By now, the late Augustus Pablo’s contributions to music are well known to reggae and dub fans. One of Jamaica’s most inspirational musicians and producers, Pablo’s name is often uttered in hushed tones with the same reverence usually reserved for sacred voices like Nesta Marley, Jacob Miller, and Burning Spear. A contemporary (and sometime collaborator) of not only Miller, but dub originators Lee “Scratch” Perry and King Tubby–“King Tubby Meets the Rockers Uptown,” Pablo’s Tubby-fied version of Miller’s “Baby I Love You So,” not only presents its own holy trinity, but stands as one of the seminal dub classics–Pablo’s spiritual influence on roots reggae is easily comparable to John Coltrane’s cathartic effect on jazz. Pablo strove not for commercial success but for purity of form–an unthinkable ideology in today’s dancehall-dominated climate. Unlike many Jamaican musicians, he didn’t over-record; his low-key nature and disdain for the spotlight–he reportedly disappeared into the hills for months at a time in between albums–probably prevented him from being fully appreciated in his lifetime.

It’s not a stretch to call Pablo the most natural of reggae’s mystics, or the most innovative of dub’s masters; his style of dub may even be the wisest. While men like Tubby, Scientist, and Scratch were brilliant arrangers and engineers in their own right, Pablo’s trademark minor-key melodica and keyboard playing made him much more than a mere knob-twiddler. As dub’s echoes have gradually spread across other continents, Pablo’s aesthetic influence can be heard not only in frontline electronic acts like Thievery Corporation, Jazzanova, and Boozoo Bajou, but in the layered subtleties of IDM, downtempo, broken beat, nu-jazz, and dubstep artists all over the globe.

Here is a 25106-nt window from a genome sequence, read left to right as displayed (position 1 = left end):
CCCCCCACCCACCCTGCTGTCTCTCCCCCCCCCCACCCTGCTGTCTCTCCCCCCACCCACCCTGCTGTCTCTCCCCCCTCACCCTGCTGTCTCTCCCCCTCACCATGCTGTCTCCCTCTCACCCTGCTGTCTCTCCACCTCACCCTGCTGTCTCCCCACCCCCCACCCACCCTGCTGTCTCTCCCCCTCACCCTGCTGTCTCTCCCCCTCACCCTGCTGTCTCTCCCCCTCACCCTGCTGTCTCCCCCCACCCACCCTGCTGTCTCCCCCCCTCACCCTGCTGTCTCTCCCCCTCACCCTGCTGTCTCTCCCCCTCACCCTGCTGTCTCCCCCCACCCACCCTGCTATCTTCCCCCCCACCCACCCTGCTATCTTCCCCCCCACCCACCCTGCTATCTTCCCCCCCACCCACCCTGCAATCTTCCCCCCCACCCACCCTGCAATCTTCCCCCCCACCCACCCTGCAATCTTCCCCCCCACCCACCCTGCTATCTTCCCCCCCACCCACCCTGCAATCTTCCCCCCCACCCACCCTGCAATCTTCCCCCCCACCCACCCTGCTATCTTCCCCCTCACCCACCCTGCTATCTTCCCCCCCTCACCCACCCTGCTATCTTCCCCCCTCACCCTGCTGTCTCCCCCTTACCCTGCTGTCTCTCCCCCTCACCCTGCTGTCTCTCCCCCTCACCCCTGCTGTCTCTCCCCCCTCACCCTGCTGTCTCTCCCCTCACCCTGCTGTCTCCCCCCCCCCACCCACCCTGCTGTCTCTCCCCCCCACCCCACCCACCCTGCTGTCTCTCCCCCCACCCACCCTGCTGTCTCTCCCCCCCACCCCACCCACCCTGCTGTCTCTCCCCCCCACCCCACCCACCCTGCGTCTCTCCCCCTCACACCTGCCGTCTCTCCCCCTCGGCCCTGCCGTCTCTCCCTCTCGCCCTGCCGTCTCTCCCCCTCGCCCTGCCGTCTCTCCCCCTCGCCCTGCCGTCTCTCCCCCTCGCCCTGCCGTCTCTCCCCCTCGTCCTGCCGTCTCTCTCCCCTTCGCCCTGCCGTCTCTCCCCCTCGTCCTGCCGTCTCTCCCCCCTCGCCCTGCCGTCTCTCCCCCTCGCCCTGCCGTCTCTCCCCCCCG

There have been other Pablo collections before–including Original Rockers, a stellar one-disc effort from the short-lived Island Jamaica imprint–but there’s never been as comprehensive a look into the man, the mystery, and the music as The Mystic World of Augustus Pablo: The Rockers Story. A staggering 68 songs deep, the set stands as a testament to the fact that, despite his legendary reputation, Pablo was somewhat underrated as a producer. Vocal licks for artists like Jr. Delgado, Johnny Osborne, Earl Sixteen, The Immortals, The Heptones, and Hugh Mundell prove that Pablo was just as capable of building a track as deconstructing one; yet as solid as these a-sides sound, they’re outdone by Pablo’s duppy-cleansing dub rinses and meditative instrumentals like “555 Dub,” “One Step Dub,” and “Rockers Meet King Tubby Ina Firehouse,” which feel like they were lovingly steamed inside an ital calabash for weeks before being pressed onto tape.

Pablo’s world is subdivided into quadrants: Classic Rockers, Roots Rockers, New Style Rockers, and Rarities. The discs bookend each other, to a degree. Classic Rockers serves up Pablo’s most-recognizable tracks, like “East of the River Nile,” “Keep on Dubbing,” and “Africa Must Be Free.” Rarities fuels collectors’ drool with sublimely obscure songs like “Third Eye,” “Twin Seal,” “Higgy Higgy,” and one of the set’s standouts, Sister Frica’s “One in the Spirit.” With tunes like “Pablo Red in a Dread” (a slow-bubbling version of Yabby You’s “Conquering Lion”), Roots Rockers could easily have been called “Classic Rockers II.” Meanwhile, New Style Rockers captures late-period Pablo (including Delgado’s “Raggamuffin Year” and “One Step More”) majestically. Amazingly, there’s no fall-off in quality whatsoever over this four-disc set covering several decades of dub–just layers of sound and space.